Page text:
Dave Snowden at TedX

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In this talk, Dave Snowden presents a succinct overview of his groundbreaking work, which continues to inspire and inform my own practice.

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Less Big Thinking, More Small Actions →

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Lee Ryan:

Perhaps the deeper lesson here is that the most radical acts are deceptively small and intimate. Less about “driving change”, less about arguing and trying to motivate. More about paying real attention in a time-starved world? What might this look like? How might we experiment with new forms with groups both inside and outside organisations?

This is an excellent article, which is also a prelude to the Radical Acts event in Melbourne next month. I’m so excited to be going and I’m looking forward to spending time with this group of people to explore what improvisational theatre can teach us about radical versus conventional approaches to change.

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Exploring Liberating Structures

I’m hosting a Liberating Structures immersion event for the Victorian Facilitator’s Network on Monday 19th February 6pm – 8.30pm. This will be an opportunity to explore some easy structures, practice them together and see what we can learn. Anyone interested in alternative ways to approach and design how people work together is welcome to join us. To book a place, please register or g…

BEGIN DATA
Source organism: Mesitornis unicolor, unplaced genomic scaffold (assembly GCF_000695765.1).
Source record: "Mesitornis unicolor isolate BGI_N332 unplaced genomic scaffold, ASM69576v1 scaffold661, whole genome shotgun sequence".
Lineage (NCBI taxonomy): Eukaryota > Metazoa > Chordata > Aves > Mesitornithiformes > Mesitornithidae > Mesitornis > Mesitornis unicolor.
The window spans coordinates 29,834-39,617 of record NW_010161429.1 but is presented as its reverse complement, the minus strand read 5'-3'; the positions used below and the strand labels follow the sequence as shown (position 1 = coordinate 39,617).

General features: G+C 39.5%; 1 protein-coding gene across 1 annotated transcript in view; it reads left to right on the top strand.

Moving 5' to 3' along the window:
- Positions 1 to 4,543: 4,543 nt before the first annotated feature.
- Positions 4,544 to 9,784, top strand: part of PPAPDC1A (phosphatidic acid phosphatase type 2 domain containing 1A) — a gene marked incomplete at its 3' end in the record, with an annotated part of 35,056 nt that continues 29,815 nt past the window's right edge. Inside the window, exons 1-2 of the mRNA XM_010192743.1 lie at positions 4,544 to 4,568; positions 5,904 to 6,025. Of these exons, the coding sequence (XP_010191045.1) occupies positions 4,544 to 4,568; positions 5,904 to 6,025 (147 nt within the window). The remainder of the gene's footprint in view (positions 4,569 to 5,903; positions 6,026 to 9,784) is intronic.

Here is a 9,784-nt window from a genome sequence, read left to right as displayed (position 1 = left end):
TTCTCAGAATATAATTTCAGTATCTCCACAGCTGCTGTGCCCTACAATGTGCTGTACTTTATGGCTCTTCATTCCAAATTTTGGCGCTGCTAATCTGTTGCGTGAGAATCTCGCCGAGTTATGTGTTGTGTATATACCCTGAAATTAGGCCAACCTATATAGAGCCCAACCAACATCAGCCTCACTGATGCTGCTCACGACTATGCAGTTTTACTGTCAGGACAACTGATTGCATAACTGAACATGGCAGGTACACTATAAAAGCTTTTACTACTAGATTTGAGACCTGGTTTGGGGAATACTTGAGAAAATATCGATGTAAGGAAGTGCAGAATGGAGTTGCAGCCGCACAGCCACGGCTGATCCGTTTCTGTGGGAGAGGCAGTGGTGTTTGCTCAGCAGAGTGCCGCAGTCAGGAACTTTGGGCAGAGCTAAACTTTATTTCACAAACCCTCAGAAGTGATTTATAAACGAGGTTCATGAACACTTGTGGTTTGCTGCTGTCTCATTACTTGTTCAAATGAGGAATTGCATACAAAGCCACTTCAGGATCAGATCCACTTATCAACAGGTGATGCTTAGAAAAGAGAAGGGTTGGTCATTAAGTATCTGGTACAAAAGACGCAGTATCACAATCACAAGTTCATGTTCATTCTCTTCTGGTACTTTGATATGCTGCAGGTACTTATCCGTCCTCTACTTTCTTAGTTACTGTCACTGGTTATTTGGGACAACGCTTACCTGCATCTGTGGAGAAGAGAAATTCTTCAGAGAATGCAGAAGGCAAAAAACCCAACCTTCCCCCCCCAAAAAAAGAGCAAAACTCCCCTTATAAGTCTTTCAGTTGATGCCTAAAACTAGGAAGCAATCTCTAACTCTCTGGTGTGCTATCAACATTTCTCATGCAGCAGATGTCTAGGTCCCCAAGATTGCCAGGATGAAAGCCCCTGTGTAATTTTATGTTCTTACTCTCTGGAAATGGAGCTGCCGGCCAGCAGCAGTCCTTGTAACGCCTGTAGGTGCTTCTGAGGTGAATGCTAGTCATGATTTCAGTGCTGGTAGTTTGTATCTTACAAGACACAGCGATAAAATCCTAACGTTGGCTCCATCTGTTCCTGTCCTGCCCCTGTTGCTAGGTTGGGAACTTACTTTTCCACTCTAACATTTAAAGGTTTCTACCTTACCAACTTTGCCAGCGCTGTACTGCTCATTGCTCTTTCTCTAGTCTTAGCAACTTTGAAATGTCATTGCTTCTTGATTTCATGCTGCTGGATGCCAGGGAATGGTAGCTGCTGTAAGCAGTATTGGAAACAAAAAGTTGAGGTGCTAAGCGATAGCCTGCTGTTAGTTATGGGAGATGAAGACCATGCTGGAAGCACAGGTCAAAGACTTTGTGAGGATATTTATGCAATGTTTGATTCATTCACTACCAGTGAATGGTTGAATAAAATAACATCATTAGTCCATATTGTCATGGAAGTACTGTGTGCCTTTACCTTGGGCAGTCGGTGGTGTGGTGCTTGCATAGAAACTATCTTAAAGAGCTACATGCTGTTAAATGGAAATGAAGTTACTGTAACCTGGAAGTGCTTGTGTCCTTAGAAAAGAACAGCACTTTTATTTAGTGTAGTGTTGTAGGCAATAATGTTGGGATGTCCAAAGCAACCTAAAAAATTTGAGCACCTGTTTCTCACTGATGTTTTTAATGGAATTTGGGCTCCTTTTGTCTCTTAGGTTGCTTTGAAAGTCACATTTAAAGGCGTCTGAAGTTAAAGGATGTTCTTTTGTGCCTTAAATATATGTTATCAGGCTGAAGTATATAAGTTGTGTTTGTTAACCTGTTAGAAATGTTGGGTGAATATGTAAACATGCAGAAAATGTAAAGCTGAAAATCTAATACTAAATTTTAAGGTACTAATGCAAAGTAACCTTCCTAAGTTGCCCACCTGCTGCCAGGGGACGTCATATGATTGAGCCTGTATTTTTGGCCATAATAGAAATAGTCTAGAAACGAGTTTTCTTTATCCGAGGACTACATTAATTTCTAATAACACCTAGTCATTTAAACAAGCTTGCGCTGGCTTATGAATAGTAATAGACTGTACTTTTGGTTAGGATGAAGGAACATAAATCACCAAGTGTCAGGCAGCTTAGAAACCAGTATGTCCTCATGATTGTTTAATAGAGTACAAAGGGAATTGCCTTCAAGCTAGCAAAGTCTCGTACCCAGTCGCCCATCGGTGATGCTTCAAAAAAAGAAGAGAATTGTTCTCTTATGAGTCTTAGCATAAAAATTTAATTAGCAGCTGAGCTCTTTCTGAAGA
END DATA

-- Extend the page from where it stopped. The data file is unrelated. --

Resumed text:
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Eliminating Social Corrosiveness With Stories →

Paul Stoller, writing for the HuffPost:

I think that my central obligation is to recount stories, gleaned from years of ethnographic research, that underscore the human capacity for social resilience and social connection. These stories demonstrate that even in the direst of situations, we are not as alone as we might think. They remind us that many, if not most of our fears, frustrations, and sufferings can be overcome.

This is great. Yes, stories make us wiser and better able to confront the ups and downs of life.

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Playing Dungeons and Dragons →

Ethan Gilsdorf, on the TED Ideas blog:

Fantasy role-playing games return that power of storytelling to us. D&D sparked my imagination and kindled an interest in everything from geography to languages, history to poetry. It made me want to create, to be a storyteller and a world builder. And to take a leap and imagine a better world.

This article really struck a chord. I didn’t play D&D obsessively, but the feelings are mutual.

I do wonder though, if this isn’t a chicken or the egg situation? Does playing D&D help you to be more connected, creative, and compassionate or are those who are predisposed to being creative and imaginative drawn to role-playing games?

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